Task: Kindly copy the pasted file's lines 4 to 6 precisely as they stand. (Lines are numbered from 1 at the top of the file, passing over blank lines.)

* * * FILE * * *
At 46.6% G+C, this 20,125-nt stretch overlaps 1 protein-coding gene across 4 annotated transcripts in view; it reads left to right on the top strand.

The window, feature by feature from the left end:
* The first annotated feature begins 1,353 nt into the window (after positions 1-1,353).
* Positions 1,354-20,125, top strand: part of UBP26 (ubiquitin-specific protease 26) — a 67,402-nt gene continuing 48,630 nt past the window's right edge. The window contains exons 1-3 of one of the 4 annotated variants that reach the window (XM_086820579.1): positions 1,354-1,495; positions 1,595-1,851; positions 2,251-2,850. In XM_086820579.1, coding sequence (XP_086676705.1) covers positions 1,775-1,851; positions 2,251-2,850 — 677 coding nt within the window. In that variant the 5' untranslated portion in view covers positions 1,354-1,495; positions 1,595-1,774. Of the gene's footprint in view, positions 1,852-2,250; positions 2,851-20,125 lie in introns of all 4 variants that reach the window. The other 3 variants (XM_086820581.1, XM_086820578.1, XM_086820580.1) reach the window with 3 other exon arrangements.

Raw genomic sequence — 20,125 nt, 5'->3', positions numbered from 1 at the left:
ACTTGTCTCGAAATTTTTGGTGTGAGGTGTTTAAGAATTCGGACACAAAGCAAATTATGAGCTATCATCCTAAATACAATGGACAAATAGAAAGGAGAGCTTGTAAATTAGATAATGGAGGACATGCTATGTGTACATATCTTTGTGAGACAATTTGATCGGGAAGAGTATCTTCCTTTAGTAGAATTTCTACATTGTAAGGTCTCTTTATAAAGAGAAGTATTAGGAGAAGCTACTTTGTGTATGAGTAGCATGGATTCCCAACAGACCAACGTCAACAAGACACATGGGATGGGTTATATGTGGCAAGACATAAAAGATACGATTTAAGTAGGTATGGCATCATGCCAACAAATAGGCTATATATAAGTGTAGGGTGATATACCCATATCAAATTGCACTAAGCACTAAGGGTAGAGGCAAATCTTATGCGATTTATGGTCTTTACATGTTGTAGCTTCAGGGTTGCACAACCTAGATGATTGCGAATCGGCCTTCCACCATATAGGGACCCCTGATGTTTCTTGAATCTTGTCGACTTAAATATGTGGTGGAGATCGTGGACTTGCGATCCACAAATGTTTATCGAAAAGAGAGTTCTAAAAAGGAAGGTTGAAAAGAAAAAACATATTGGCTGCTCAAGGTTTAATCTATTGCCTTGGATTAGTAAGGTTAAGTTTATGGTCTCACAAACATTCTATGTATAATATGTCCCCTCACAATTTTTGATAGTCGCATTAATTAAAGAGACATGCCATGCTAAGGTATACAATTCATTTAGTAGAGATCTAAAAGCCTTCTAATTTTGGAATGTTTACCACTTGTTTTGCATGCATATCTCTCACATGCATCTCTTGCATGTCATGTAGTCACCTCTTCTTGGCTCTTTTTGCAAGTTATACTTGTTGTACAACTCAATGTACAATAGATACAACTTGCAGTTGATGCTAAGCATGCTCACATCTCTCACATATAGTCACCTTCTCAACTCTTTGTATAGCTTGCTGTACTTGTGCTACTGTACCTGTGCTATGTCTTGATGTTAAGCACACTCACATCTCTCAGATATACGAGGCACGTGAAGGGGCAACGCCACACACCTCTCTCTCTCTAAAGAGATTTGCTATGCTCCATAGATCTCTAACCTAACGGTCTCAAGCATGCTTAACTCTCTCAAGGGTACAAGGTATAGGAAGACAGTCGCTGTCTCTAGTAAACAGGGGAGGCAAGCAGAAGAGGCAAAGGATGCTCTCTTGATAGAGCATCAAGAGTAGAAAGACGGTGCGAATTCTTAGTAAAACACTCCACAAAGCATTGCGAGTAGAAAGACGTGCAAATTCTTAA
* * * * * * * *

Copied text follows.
* Positions 1,354-20,125, top strand: part of UBP26 (ubiquitin-specific protease 26) — a 67,402-nt gene continuing 48,630 nt past the window's right edge. The window contains exons 1-3 of one of the 4 annotated variants that reach the window (XM_086820579.1): positions 1,354-1,495; positions 1,595-1,851; positions 2,251-2,850. In XM_086820579.1, coding sequence (XP_086676705.1) covers positions 1,775-1,851; positions 2,251-2,850 — 677 coding nt within the window. In that variant the 5' untranslated portion in view covers positions 1,354-1,495; positions 1,595-1,774. Of the gene's footprint in view, positions 1,852-2,250; positions 2,851-20,125 lie in introns of all 4 variants that reach the window. The other 3 variants (XM_086820581.1, XM_086820578.1, XM_086820580.1) reach the window with 3 other exon arrangements.

Raw genomic sequence — 20,125 nt, 5'->3', positions numbered from 1 at the left:
ACTTGTCTCGAAATTTTTGGTGTGAGGTGTTTAAGAATTCGGACACAAAGCAAATTATGAGCTATCATCCTAAATACAATGGACAAATAGAAAGGAGAGCTTGTAAATTAGATAATGGAGGACATGCTATGTGTACATATCTTTGTGAGACAATTTGATCGGGAAGAGTATCTTCCTTTAGTAGAATTTCTACATTGTAAGGTCTCTTTATAAAGAGAAGTATTAGGAGAAGCTACTTTGTGTATGAGTAGCATGGATTCCCAACAGACCAACGTCAACAAGACACATGGGATGGGTTATATGTGGCAAGACATAAAAGATACGATTTAAGTAGGTATGGCATCATGCCAACAAATAGGCTATATATAAGTGTAGGGTGATATACCCATATCAAATTGCACTAAGCACTAAGGGTAGAGGCAAATCTTATGCGATTTATGGTCTTTACATGTTGTAGCTTCAGGGTTGCACAACCTAGATGATTGCGAATCGGCCTTCCACCATATAGGGACCCCTGATGTTTCTTGAATCTTGTCGACTTAAATATGTGGTGGAGATCGTGGACTTGCGATCCACAAATGTTTATCGAAAAGAGAGTTCTAAAAAGGAAGGTTGAAAAGAAAAAACATATTGGCTGCTCAAGGTTTAATCTATTGCCTTGGATTAGTAAGGTTAAGTTTATGGTCTCACAAACATTCTATGTATAATATGTCCCCTCACAATTTTTGATAGTCGCATTAATTAAAGAGACATGCCATGCTAAGGTATACAATTCATTTAGTAGAGATCTAAAAGCCTTCTAATTTTGGAATGTTTACCACTTGTTTTGCATGCATATCTCTCACATGCATCTCTTGCATGTCATGTAGTCACCTCTTCTTGGCTCTTTTTGCAAGTTATACTTGTTGTACAACTCAATGTACAATAGATACAACTTGCAGTTGATGCTAAGCATGCTCACATCTCTCACATATAGTCACCTTCTCAACTCTTTGTATAGCTTGCTGTACTTGTGCTACTGTACCTGTGCTATGTCTTGATGTTAAGCACACTCACATCTCTCAGATATACGAGGCACGTGAAGGGGCAACGCCACACACCTCTCTCTCTCTAAAGAGATTTGCTATGCTCCATAGATCTCTAACCTAACGGTCTCAAGCATGCTTAACTCTCTCAAGGGTACAAGGTATAGGAAGACAGTCGCTGTCTCTAGTAAACAGGGGAGGCAAGCAGAAGAGGCAAAGGATGCTCTCTTGATAGAGCATCAAGAGTAGAAAGACGGTGCGAATTCTTAGTAAAACACTCCACAAAGCATTGCGAGTAGAAAGACGTGCAAATTCTTAA